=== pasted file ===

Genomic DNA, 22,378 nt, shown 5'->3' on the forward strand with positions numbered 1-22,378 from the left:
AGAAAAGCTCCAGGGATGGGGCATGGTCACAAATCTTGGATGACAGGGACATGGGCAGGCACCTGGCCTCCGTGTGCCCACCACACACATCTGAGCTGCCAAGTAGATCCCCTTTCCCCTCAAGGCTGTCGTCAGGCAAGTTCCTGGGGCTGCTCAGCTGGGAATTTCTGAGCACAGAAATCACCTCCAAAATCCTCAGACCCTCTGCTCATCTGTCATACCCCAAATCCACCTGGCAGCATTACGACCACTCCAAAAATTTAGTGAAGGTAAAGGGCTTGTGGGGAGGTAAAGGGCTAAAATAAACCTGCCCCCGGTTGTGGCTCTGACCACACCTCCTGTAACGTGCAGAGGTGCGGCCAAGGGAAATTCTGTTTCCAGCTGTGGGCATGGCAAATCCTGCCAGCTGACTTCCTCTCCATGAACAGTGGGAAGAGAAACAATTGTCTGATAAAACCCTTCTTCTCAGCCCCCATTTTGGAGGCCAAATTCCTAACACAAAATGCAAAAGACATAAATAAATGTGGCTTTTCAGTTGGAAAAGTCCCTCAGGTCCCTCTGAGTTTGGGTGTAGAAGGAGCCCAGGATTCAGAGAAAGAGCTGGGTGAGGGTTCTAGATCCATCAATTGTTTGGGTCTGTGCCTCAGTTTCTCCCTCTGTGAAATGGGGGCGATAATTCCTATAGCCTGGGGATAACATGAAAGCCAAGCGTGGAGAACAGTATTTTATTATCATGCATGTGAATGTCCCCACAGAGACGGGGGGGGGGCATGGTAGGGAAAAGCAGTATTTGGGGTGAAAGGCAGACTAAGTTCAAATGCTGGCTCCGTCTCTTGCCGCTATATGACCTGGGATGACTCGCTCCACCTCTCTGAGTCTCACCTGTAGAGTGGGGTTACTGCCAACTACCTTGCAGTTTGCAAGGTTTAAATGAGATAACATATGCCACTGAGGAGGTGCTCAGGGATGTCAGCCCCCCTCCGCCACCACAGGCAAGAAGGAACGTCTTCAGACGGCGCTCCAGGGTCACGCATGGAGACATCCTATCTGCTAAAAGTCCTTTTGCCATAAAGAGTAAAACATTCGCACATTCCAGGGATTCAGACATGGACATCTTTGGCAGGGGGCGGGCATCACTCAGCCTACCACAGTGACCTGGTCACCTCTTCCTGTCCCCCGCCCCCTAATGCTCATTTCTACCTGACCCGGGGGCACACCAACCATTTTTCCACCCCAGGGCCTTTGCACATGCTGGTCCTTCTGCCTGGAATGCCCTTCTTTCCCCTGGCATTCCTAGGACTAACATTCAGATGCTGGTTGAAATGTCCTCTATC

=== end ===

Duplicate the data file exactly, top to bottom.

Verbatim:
Genomic DNA, 22,378 nt, shown 5'->3' on the forward strand with positions numbered 1-22,378 from the left:
AGAAAAGCTCCAGGGATGGGGCATGGTCACAAATCTTGGATGACAGGGACATGGGCAGGCACCTGGCCTCCGTGTGCCCACCACACACATCTGAGCTGCCAAGTAGATCCCCTTTCCCCTCAAGGCTGTCGTCAGGCAAGTTCCTGGGGCTGCTCAGCTGGGAATTTCTGAGCACAGAAATCACCTCCAAAATCCTCAGACCCTCTGCTCATCTGTCATACCCCAAATCCACCTGGCAGCATTACGACCACTCCAAAAATTTAGTGAAGGTAAAGGGCTTGTGGGGAGGTAAAGGGCTAAAATAAACCTGCCCCCGGTTGTGGCTCTGACCACACCTCCTGTAACGTGCAGAGGTGCGGCCAAGGGAAATTCTGTTTCCAGCTGTGGGCATGGCAAATCCTGCCAGCTGACTTCCTCTCCATGAACAGTGGGAAGAGAAACAATTGTCTGATAAAACCCTTCTTCTCAGCCCCCATTTTGGAGGCCAAATTCCTAACACAAAATGCAAAAGACATAAATAAATGTGGCTTTTCAGTTGGAAAAGTCCCTCAGGTCCCTCTGAGTTTGGGTGTAGAAGGAGCCCAGGATTCAGAGAAAGAGCTGGGTGAGGGTTCTAGATCCATCAATTGTTTGGGTCTGTGCCTCAGTTTCTCCCTCTGTGAAATGGGGGCGATAATTCCTATAGCCTGGGGATAACATGAAAGCCAAGCGTGGAGAACAGTATTTTATTATCATGCATGTGAATGTCCCCACAGAGACGGGGGGGGGGCATGGTAGGGAAAAGCAGTATTTGGGGTGAAAGGCAGACTAAGTTCAAATGCTGGCTCCGTCTCTTGCCGCTATATGACCTGGGATGACTCGCTCCACCTCTCTGAGTCTCACCTGTAGAGTGGGGTTACTGCCAACTACCTTGCAGTTTGCAAGGTTTAAATGAGATAACATATGCCACTGAGGAGGTGCTCAGGGATGTCAGCCCCCCTCCGCCACCACAGGCAAGAAGGAACGTCTTCAGACGGCGCTCCAGGGTCACGCATGGAGACATCCTATCTGCTAAAAGTCCTTTTGCCATAAAGAGTAAAACATTCGCACATTCCAGGGATTCAGACATGGACATCTTTGGCAGGGGGCGGGCATCACTCAGCCTACCACAGTGACCTGGTCACCTCTTCCTGTCCCCCGCCCCCTAATGCTCATTTCTACCTGACCCGGGGGCACACCAACCATTTTTCCACCCCAGGGCCTTTGCACATGCTGGTCCTTCTGCCTGGAATGCCCTTCTTTCCCCTGGCATTCCTAGGACTAACATTCAGATGCTGGTTGAAATGTCCTCTATC